Natives and newcomers alike are all familiar with Hosmer Pond. It became more known about 1934, when the Snow Bowl was built and the winter carnivals were held there, as a notable event. That body of water was previously known as Hosmer Lake.
The Hosmer family arrived in town as some of the earliest settlers, and that family became an important part of town for years to come. There is a very touching story in their genealogy. Mary Gibbs Hosmer, granddaughter of Capt. Nathaniel Hosmer, wrote it when she was but 18 years of age and it was published in The Camden Advertiser in 1846. She used the pseudonym of “Frank.”
Charles Barrett was granted land in what is now Hope, Appleton and some surrounding areas, in hopes he could get people to settle here. Nathaniel Hosmer accepted land and built a log cabin to settle and farm near the pond.
The next winter he went home to Mason, New Hampshire. When he returned again in the spring, he brought his sister, Anna, and Job Hodgeman.
He built a frame house and went to bring back Mary Wheeler to be his wife. Mary wished to come, except she lived with her mother and stepfather, David Blodgett.
Her mother was a very determined woman and had already picked out a man to be her daughter's husband, who happened to be a wealthy neighbor. Mrs. Blodgett had had a difficult life and wanted her daughter to have an easier one. She had nothing against Hosmer, except he was poor, and if Mary went to live in Maine she would have to work the rest of her life. Mary told her she would rather have a home in the wilderness and work with a man she loved, than to live with one she did not care for.
Nathaniel tried to see Mary, but Mrs. Blodgett would not let her out of the house, unless she was with her. Nathaniel, before he left, got word to a mutual friend of theirs, and they met once more.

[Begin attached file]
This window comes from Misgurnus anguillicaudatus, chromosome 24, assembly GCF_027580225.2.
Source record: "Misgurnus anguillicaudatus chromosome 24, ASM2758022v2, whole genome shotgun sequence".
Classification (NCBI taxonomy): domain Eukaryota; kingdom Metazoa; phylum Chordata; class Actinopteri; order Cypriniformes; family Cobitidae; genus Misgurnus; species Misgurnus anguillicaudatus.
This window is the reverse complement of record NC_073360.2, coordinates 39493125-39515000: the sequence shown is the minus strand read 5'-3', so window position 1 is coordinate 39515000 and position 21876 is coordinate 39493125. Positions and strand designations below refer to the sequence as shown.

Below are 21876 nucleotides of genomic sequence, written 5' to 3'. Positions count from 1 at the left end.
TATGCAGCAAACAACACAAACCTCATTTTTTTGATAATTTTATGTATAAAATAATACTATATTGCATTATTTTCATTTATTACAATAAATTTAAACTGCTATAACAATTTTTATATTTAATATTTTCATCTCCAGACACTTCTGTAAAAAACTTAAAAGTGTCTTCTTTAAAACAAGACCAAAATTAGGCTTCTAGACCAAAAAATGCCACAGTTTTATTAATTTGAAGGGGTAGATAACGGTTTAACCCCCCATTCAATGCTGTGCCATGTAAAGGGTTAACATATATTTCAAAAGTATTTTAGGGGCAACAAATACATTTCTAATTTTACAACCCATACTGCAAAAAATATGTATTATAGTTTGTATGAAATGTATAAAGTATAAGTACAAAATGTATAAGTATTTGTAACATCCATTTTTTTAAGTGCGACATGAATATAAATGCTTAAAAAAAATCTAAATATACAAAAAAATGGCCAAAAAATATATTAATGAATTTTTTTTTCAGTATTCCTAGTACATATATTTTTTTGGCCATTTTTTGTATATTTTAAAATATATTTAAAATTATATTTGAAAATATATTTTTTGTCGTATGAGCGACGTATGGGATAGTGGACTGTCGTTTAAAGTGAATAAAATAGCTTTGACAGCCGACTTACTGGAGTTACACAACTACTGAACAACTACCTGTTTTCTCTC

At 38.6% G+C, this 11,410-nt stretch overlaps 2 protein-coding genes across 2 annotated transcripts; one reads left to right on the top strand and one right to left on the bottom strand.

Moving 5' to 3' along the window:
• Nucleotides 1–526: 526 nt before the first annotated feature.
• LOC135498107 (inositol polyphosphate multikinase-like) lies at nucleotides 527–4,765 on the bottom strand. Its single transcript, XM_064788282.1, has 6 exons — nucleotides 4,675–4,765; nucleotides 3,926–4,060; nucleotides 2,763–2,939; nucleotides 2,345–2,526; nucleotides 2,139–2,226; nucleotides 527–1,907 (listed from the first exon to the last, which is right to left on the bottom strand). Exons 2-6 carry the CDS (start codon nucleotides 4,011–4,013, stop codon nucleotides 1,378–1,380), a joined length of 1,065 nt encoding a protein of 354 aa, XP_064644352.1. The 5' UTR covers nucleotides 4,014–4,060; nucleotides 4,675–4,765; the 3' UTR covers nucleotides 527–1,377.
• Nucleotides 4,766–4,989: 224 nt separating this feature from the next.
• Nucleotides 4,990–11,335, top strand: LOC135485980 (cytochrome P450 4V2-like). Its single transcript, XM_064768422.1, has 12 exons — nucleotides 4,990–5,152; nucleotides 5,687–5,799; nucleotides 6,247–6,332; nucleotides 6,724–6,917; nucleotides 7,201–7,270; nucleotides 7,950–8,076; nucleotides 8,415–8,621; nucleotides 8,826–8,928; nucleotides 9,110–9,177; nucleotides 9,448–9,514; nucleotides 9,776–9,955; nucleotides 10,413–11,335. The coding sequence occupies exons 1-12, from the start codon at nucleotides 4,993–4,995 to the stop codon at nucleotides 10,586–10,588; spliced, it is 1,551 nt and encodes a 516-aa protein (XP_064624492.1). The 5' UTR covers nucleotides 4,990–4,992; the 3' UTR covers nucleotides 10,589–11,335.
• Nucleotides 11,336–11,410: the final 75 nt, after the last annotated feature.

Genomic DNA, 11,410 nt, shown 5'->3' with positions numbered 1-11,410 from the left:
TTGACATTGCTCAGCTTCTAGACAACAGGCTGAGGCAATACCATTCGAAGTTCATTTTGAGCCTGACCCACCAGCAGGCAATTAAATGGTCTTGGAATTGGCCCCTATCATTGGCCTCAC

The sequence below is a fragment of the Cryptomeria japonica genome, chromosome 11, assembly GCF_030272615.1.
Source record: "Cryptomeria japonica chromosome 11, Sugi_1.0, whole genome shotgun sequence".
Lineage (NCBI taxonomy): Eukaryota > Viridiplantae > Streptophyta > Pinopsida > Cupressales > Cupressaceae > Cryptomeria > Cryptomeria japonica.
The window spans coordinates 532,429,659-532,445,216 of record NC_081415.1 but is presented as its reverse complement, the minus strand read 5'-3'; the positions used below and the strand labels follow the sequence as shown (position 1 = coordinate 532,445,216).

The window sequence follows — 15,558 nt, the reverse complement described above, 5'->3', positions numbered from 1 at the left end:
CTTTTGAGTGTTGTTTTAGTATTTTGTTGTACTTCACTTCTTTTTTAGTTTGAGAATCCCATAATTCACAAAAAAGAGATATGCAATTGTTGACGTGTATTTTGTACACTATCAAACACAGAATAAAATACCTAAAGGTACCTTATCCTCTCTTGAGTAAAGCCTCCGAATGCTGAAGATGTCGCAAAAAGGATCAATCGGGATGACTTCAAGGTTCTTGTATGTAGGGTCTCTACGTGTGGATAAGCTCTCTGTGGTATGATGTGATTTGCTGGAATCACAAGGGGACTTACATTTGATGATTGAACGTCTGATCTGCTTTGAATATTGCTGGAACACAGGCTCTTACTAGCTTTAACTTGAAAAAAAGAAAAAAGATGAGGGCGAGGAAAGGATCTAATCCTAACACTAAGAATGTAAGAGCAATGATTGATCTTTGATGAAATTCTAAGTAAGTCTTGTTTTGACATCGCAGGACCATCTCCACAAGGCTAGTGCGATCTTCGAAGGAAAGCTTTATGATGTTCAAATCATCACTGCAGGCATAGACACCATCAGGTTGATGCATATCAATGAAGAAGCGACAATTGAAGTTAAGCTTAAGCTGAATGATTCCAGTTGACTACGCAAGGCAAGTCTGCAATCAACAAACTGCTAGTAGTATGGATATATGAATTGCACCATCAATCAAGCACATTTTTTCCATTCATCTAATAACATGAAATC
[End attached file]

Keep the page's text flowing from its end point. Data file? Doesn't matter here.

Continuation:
They discussed the obstacles and she promised to be his bride as soon as he had the house ready. Mrs. Blodgett heard about their meeting and insisted that she meet George (the wealthy one) immediately. Feeling sacrificed by her mother, she finally gave in, and their intentions were published.
Mary then came down with a raging fever for three months; a life or death situation. Mary removed the shoe buckles that Nathaniel had given her to give her mother the idea that the romance was over. Nathaniel came on horseback for her in the night, and they were on their way to Camden, before the mother could recover from the act of a disobedient child.
Mary and Nathaniel had six children from 1789 to 1798. They lived happily until Mary died at age 34, and her stone reads:
“So soon our transient comforts fly,
And pleasure only blooms to die.”
Capt. Nathaniel Hosmer married again to Nancy Fay in 1803, and they had 10 children, before she died in 1861.
The Hosmer families were very active in this town.
After it was incorporated, Camden was fined by Massachusetts because there was no church or permanent resident minister (and that was a law). Camden was fined in the amount of 2 pounds, 14 shillings and 6 pence.
David Blodgett (1744 to 1826) was the first deacon of the church and one of the ten founders. Blodgett served in the Revolutionary War and was prominent in town affairs. His second marriage was to Lucy Heald Wheeler (a widow); her daughter was the bride in the above love story.
Lucy was another of the 10 founders of the first church, called a Meeting House, which was located on the northeast corner of today's Elm and Park streets.
Many people remember Jessie Hosmer, who owned and ran the Village Shop for many years. She came down the Hosmer line. It appears that most of Camden's early settlers became related through marriage. Once they came here, they stayed put.
There are about 64 Hosmers buried at Mountain View Cemetery, including Nathaniel and Mary of this love story. There are also many Hosmers, who married (so have a different name) in our cemetery.
When you send your Valentine, you may remember this story of true love, many, many years ago.
Barbara F. Dyer has lived all her life, so far, in Camden.